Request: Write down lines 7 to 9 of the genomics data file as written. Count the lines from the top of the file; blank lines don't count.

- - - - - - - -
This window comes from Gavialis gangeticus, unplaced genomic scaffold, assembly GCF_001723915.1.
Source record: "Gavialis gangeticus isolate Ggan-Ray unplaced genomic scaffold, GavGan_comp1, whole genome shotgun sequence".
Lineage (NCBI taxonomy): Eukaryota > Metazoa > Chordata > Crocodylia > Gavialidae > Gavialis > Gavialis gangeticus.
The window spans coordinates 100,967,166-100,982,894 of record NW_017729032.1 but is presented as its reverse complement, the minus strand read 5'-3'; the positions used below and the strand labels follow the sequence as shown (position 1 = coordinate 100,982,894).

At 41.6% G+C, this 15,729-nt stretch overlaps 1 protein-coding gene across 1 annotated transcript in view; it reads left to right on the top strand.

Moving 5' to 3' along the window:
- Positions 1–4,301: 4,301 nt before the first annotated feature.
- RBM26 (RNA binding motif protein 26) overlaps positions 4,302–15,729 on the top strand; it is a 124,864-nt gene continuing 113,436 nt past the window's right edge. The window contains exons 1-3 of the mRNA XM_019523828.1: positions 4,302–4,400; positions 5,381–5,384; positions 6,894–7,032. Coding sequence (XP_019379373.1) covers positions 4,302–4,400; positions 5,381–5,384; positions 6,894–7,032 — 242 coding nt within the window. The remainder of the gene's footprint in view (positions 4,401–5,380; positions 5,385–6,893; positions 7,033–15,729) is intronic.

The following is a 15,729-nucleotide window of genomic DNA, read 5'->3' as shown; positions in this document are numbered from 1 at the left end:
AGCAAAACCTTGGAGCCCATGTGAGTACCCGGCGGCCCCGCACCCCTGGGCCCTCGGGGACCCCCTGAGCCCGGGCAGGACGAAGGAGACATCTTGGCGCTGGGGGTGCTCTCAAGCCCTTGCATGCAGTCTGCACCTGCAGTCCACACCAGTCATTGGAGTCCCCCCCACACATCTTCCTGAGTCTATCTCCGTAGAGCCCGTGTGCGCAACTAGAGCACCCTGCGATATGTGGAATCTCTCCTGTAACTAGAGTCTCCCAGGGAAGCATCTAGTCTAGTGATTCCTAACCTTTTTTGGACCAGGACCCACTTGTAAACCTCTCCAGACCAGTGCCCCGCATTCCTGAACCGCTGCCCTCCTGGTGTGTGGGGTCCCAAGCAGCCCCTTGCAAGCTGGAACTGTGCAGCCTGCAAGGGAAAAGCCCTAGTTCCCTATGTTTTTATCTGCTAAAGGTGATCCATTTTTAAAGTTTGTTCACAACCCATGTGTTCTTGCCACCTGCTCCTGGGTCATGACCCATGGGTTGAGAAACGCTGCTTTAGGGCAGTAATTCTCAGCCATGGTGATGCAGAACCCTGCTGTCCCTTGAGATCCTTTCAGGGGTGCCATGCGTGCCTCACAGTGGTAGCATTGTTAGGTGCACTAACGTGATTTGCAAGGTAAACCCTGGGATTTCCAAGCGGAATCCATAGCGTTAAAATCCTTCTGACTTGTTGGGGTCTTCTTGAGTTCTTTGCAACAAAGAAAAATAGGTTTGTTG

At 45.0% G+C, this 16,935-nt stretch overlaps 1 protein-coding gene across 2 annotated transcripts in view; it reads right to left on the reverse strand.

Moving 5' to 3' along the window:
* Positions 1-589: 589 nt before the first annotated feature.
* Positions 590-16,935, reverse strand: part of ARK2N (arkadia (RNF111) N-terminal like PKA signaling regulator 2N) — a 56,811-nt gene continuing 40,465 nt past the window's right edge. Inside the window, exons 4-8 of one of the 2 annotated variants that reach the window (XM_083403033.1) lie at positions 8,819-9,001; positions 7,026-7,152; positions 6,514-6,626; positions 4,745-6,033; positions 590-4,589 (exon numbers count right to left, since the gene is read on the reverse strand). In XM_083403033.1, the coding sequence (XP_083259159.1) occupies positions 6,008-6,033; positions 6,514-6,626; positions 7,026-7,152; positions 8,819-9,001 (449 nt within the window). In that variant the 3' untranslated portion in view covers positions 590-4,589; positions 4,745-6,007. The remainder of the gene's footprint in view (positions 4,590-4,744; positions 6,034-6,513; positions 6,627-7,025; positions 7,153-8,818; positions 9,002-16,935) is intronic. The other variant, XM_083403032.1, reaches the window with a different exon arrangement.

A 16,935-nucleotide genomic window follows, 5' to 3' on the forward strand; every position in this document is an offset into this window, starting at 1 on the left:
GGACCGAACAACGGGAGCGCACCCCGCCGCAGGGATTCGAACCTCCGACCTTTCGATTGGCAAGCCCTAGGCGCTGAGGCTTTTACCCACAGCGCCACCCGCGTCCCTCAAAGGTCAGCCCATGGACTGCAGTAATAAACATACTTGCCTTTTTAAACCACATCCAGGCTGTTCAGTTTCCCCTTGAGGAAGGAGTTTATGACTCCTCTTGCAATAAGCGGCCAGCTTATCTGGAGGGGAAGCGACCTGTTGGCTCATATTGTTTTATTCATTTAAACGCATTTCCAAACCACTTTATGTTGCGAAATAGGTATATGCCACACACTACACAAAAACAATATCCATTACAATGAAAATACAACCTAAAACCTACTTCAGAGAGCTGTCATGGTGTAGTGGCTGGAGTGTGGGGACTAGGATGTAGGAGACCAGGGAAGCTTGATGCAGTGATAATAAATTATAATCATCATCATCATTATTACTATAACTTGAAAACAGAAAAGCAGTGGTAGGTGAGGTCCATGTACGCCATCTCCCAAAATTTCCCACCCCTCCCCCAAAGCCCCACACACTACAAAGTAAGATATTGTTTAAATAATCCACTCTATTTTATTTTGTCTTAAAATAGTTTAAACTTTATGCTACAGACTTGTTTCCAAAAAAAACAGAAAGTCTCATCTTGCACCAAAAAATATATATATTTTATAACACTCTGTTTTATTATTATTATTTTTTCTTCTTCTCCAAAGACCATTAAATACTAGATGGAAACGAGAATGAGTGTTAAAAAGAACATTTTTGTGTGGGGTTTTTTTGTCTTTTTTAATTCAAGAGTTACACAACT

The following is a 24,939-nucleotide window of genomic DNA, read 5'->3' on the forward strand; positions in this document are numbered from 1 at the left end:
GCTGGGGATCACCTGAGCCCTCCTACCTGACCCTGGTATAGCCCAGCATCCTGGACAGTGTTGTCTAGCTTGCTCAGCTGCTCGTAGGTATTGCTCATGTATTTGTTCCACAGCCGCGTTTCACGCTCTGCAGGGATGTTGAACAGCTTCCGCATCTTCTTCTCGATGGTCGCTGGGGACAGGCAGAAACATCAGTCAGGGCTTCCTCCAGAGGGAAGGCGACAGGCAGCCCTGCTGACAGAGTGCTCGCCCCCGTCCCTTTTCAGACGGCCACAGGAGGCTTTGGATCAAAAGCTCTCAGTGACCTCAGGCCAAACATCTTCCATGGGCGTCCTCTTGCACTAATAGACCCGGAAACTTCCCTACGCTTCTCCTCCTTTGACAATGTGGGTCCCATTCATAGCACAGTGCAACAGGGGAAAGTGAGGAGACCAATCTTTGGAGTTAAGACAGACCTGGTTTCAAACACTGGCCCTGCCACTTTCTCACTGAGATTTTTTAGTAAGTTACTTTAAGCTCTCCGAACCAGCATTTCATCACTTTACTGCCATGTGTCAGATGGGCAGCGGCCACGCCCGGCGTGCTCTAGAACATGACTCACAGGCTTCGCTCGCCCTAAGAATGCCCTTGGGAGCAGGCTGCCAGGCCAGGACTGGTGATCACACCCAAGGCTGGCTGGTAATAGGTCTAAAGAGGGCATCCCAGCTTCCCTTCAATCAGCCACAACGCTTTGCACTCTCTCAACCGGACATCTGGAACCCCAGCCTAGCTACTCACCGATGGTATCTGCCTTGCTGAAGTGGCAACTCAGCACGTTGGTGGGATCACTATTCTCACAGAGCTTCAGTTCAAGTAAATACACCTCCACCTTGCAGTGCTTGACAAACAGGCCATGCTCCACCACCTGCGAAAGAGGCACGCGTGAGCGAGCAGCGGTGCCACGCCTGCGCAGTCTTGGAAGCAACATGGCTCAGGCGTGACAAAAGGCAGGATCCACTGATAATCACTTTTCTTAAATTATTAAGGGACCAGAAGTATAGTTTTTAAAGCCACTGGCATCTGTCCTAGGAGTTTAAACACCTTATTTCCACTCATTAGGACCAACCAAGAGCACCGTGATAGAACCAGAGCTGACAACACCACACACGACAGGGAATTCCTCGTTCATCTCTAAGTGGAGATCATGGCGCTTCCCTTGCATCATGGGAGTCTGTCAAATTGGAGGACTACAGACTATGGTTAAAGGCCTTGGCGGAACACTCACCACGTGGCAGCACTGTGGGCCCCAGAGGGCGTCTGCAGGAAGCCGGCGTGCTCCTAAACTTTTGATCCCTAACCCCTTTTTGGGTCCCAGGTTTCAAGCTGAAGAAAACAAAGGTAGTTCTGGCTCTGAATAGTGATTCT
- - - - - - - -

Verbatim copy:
- Positions 1–4,301: 4,301 nt before the first annotated feature.
- RBM26 (RNA binding motif protein 26) overlaps positions 4,302–15,729 on the top strand; it is a 124,864-nt gene continuing 113,436 nt past the window's right edge. The window contains exons 1-3 of the mRNA XM_019523828.1: positions 4,302–4,400; positions 5,381–5,384; positions 6,894–7,032. Coding sequence (XP_019379373.1) covers positions 4,302–4,400; positions 5,381–5,384; positions 6,894–7,032 — 242 coding nt within the window. The remainder of the gene's footprint in view (positions 4,401–5,380; positions 5,385–6,893; positions 7,033–15,729) is intronic.

The following is a 15,729-nucleotide window of genomic DNA, read 5'->3' as shown; positions in this document are numbered from 1 at the left end: